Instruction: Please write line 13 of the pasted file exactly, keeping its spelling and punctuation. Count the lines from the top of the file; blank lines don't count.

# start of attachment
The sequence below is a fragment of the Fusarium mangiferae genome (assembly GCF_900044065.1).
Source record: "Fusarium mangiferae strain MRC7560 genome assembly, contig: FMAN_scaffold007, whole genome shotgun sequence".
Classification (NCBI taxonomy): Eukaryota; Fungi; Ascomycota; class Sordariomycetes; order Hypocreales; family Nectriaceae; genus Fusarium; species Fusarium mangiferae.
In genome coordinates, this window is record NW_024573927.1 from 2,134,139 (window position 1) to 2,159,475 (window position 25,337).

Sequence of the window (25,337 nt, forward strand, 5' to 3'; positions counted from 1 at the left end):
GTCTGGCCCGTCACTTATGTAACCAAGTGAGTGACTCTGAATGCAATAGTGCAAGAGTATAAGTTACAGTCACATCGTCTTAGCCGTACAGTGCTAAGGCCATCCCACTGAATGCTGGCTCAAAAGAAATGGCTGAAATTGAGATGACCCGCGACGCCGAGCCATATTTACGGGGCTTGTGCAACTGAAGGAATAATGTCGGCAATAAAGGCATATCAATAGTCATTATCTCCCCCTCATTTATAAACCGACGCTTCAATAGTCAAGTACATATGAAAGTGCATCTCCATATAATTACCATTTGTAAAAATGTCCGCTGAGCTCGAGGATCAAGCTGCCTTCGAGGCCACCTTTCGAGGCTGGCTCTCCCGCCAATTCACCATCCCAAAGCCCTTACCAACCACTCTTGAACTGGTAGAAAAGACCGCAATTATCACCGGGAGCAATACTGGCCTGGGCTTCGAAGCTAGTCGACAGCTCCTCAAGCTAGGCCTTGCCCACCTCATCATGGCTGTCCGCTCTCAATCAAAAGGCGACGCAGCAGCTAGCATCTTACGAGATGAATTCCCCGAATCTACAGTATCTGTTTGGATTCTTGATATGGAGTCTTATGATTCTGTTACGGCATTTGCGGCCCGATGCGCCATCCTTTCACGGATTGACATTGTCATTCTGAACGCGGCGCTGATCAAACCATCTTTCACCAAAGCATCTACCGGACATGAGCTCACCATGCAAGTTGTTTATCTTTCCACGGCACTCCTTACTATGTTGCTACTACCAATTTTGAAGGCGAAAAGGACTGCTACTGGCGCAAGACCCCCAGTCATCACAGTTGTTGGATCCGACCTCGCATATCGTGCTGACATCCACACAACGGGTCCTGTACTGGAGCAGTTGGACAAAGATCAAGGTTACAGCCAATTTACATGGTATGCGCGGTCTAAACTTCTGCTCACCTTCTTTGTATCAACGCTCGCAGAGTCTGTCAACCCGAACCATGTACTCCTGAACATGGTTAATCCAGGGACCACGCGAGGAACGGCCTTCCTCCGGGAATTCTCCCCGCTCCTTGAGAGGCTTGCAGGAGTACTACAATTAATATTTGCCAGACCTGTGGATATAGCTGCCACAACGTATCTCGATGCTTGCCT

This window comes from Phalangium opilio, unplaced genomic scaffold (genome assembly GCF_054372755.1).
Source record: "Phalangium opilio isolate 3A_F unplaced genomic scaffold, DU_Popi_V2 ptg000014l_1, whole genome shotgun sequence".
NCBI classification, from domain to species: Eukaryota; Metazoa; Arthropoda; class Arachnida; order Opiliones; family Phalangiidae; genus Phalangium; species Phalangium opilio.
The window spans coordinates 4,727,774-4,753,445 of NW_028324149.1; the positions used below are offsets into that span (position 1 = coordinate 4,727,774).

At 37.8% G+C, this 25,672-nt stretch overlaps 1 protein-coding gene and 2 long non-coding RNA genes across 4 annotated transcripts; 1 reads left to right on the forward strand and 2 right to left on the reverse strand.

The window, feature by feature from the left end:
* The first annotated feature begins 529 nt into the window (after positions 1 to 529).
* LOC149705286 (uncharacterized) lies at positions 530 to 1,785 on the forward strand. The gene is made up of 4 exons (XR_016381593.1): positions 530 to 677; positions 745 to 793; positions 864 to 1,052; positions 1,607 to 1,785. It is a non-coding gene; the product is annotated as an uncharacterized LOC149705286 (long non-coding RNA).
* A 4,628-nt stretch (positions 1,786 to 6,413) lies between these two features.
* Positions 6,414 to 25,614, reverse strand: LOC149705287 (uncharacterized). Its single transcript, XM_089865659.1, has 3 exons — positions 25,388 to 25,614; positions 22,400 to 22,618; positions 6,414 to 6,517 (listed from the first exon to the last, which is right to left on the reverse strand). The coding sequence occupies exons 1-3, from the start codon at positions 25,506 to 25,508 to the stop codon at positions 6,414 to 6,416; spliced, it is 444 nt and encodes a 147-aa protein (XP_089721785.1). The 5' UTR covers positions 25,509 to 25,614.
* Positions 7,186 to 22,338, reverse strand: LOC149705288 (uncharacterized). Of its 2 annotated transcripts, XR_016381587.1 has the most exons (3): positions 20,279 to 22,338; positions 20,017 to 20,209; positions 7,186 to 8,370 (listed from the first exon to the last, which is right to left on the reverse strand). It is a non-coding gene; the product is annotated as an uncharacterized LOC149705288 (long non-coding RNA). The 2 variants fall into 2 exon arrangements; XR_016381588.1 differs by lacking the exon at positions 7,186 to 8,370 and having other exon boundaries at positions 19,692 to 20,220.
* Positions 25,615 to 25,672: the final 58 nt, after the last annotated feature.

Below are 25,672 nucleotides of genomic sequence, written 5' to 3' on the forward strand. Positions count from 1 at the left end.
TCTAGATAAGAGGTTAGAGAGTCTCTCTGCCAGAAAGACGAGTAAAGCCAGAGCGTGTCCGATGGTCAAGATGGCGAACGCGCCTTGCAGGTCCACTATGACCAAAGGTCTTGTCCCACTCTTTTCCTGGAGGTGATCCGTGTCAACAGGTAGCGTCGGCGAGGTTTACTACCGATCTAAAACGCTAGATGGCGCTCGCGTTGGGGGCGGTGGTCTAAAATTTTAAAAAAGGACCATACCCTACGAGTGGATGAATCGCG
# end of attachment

* The first annotated feature begins 529 nt into the window (after positions 1 to 529).